Color, capital, and the climb to the headship: The impact of social capital on people of color when applying to become a head of an independent school
- This graduate work has been published as open access. Learn more... - this link will open in a new window
The literature on social networks, homophily, and educational backgrounds indicates that people of color have less access to the social capital that would be necessary to be considered for the position of head of an independent school in the United States. Furthermore, research indicates that people of color receive decreased returns on their social capital as compared to whites. Therefore, it can be argued that people of color need more social capital than whites when it comes to career mobility. This becomes important given the fact that nearly 70% of heads of school will retire within the next decade and there is a push for a greater representation of people of color in this position. This study used a mixed-methods approach to examine the social capital held by people of color who obtained their first headship in an independent school between July 2006 and July 2011. The data from the study shows that there is a significant statistical difference in the percentage of recently appointed heads of color who are alumni of independent schools and who have previously served as an assistant head of school versus their white counterparts. Furthermore, there is a greater percentage of heads of color who are alumni of a selective graduate program and who hold, or are currently completing, a terminal degree. Lastly, heads of color reported that they found it important, yet difficult, to develop relationships with the educational search firms who often serve as the gatekeeper to these coveted head of school positions. The results of this study give independent schools the framework needed to move beyond the criteria and approaches that were used in the past to identify viable heads of school candidates.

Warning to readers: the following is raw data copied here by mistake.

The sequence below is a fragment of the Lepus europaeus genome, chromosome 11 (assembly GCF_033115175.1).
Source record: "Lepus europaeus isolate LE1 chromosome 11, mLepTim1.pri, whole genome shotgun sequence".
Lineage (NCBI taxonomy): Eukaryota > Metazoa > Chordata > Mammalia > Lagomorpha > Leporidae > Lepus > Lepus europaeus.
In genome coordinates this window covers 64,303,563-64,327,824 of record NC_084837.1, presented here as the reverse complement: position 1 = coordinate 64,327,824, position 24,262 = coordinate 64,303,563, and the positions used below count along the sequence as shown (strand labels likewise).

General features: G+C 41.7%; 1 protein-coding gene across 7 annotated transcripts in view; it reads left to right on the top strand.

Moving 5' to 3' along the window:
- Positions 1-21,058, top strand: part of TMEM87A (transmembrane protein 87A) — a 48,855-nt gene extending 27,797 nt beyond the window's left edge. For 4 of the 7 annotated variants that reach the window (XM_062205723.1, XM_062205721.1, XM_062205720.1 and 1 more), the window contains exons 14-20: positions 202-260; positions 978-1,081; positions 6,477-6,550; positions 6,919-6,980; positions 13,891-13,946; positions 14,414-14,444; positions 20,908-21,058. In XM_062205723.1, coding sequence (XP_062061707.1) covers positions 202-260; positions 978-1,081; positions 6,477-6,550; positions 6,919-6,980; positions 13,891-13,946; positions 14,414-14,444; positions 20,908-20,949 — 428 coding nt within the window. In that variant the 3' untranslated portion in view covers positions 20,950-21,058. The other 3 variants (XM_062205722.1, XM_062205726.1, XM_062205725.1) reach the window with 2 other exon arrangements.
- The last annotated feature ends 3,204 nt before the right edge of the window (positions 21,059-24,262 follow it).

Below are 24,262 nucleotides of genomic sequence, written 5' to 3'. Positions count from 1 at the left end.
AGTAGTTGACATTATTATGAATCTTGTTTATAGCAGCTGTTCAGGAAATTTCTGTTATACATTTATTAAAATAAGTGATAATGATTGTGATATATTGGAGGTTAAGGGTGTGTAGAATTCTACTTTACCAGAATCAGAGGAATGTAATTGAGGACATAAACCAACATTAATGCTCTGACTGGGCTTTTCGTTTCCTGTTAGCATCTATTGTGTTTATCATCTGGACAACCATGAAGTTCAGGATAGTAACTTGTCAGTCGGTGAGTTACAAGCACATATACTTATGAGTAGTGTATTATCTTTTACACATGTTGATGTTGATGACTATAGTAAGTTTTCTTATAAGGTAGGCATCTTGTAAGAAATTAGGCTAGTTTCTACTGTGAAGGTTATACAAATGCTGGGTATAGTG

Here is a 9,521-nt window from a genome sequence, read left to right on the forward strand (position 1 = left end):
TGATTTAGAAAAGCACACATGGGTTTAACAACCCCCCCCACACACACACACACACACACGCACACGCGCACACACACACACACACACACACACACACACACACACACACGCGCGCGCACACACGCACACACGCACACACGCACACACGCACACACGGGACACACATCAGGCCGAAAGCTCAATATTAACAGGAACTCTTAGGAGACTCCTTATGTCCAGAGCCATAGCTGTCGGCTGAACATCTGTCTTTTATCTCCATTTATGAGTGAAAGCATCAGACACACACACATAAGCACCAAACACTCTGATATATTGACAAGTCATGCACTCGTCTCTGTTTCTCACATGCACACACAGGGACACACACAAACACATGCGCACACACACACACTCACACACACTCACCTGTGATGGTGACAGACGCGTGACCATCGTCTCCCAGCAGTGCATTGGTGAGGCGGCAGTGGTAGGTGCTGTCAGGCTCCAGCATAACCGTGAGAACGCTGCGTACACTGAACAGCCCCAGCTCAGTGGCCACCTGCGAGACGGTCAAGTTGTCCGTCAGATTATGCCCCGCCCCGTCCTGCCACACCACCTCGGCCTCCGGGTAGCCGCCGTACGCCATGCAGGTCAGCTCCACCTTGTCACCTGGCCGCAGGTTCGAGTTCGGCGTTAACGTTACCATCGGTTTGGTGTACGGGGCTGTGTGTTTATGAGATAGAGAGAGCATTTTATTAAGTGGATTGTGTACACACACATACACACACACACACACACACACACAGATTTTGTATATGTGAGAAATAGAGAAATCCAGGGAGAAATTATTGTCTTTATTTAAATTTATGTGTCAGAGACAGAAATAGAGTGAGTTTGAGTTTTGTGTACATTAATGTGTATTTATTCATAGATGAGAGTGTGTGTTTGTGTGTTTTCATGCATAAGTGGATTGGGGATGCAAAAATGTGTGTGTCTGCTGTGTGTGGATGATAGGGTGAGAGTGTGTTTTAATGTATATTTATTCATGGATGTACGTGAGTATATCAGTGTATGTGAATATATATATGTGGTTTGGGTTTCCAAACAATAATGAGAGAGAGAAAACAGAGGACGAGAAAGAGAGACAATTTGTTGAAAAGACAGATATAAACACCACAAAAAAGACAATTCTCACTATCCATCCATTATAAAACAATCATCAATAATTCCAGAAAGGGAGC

0514: School administration
0631: Ethnic studies